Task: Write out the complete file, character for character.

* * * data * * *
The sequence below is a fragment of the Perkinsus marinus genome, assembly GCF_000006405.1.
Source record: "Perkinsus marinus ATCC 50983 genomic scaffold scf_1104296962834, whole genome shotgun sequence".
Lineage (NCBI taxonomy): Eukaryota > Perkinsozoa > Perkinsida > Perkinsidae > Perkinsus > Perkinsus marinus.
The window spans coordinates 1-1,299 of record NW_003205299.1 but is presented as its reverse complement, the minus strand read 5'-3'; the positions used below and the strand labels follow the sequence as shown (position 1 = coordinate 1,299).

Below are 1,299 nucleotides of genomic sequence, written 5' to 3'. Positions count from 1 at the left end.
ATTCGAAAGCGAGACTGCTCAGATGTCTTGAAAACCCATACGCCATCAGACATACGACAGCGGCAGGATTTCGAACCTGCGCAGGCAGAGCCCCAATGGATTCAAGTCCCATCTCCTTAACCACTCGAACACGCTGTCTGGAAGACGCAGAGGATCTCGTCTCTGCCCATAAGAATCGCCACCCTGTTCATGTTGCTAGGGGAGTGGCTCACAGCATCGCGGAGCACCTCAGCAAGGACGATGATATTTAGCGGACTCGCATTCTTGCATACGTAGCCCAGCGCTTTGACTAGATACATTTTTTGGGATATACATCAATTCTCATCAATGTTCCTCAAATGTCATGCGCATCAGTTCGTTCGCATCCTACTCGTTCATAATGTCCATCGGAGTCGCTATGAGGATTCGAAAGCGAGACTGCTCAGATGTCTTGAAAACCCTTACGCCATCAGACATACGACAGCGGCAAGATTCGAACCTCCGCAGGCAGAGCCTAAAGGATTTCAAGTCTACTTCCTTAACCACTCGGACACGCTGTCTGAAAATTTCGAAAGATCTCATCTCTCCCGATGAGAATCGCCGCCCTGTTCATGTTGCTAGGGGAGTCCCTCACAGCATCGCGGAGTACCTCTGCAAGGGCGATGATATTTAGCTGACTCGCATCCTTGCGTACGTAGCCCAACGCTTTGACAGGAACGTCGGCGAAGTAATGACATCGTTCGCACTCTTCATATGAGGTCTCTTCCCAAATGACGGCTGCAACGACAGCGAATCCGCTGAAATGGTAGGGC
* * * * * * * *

The sequence below is a fragment of the Perkinsus marinus genome, assembly GCF_000006405.1.
Source record: "Perkinsus marinus ATCC 50983 genomic scaffold scf_1104296962834, whole genome shotgun sequence".
Lineage (NCBI taxonomy): Eukaryota > Perkinsozoa > Perkinsida > Perkinsidae > Perkinsus > Perkinsus marinus.
The window spans coordinates 1-1,299 of record NW_003205299.1 but is presented as its reverse complement, the minus strand read 5'-3'; the positions used below and the strand labels follow the sequence as shown (position 1 = coordinate 1,299).

Below are 1,299 nucleotides of genomic sequence, written 5' to 3'. Positions count from 1 at the left end.
ATTCGAAAGCGAGACTGCTCAGATGTCTTGAAAACCCATACGCCATCAGACATACGACAGCGGCAGGATTTCGAACCTGCGCAGGCAGAGCCCCAATGGATTCAAGTCCCATCTCCTTAACCACTCGAACACGCTGTCTGGAAGACGCAGAGGATCTCGTCTCTGCCCATAAGAATCGCCACCCTGTTCATGTTGCTAGGGGAGTGGCTCACAGCATCGCGGAGCACCTCAGCAAGGACGATGATATTTAGCGGACTCGCATTCTTGCATACGTAGCCCAGCGCTTTGACTAGATACATTTTTTGGGATATACATCAATTCTCATCAATGTTCCTCAAATGTCATGCGCATCAGTTCGTTCGCATCCTACTCGTTCATAATGTCCATCGGAGTCGCTATGAGGATTCGAAAGCGAGACTGCTCAGATGTCTTGAAAACCCTTACGCCATCAGACATACGACAGCGGCAAGATTCGAACCTCCGCAGGCAGAGCCTAAAGGATTTCAAGTCTACTTCCTTAACCACTCGGACACGCTGTCTGAAAATTTCGAAAGATCTCATCTCTCCCGATGAGAATCGCCGCCCTGTTCATGTTGCTAGGGGAGTCCCTCACAGCATCGCGGAGTACCTCTGCAAGGGCGATGATATTTAGCTGACTCGCATCCTTGCGTACGTAGCCCAACGCTTTGACAGGAACGTCGGCGAAGTAATGACATCGTTCGCACTCTTCATATGAGGTCTCTTCCCAAATGACGGCTGCAACGACAGCGAATCCGCTGAAATGGTAGGGC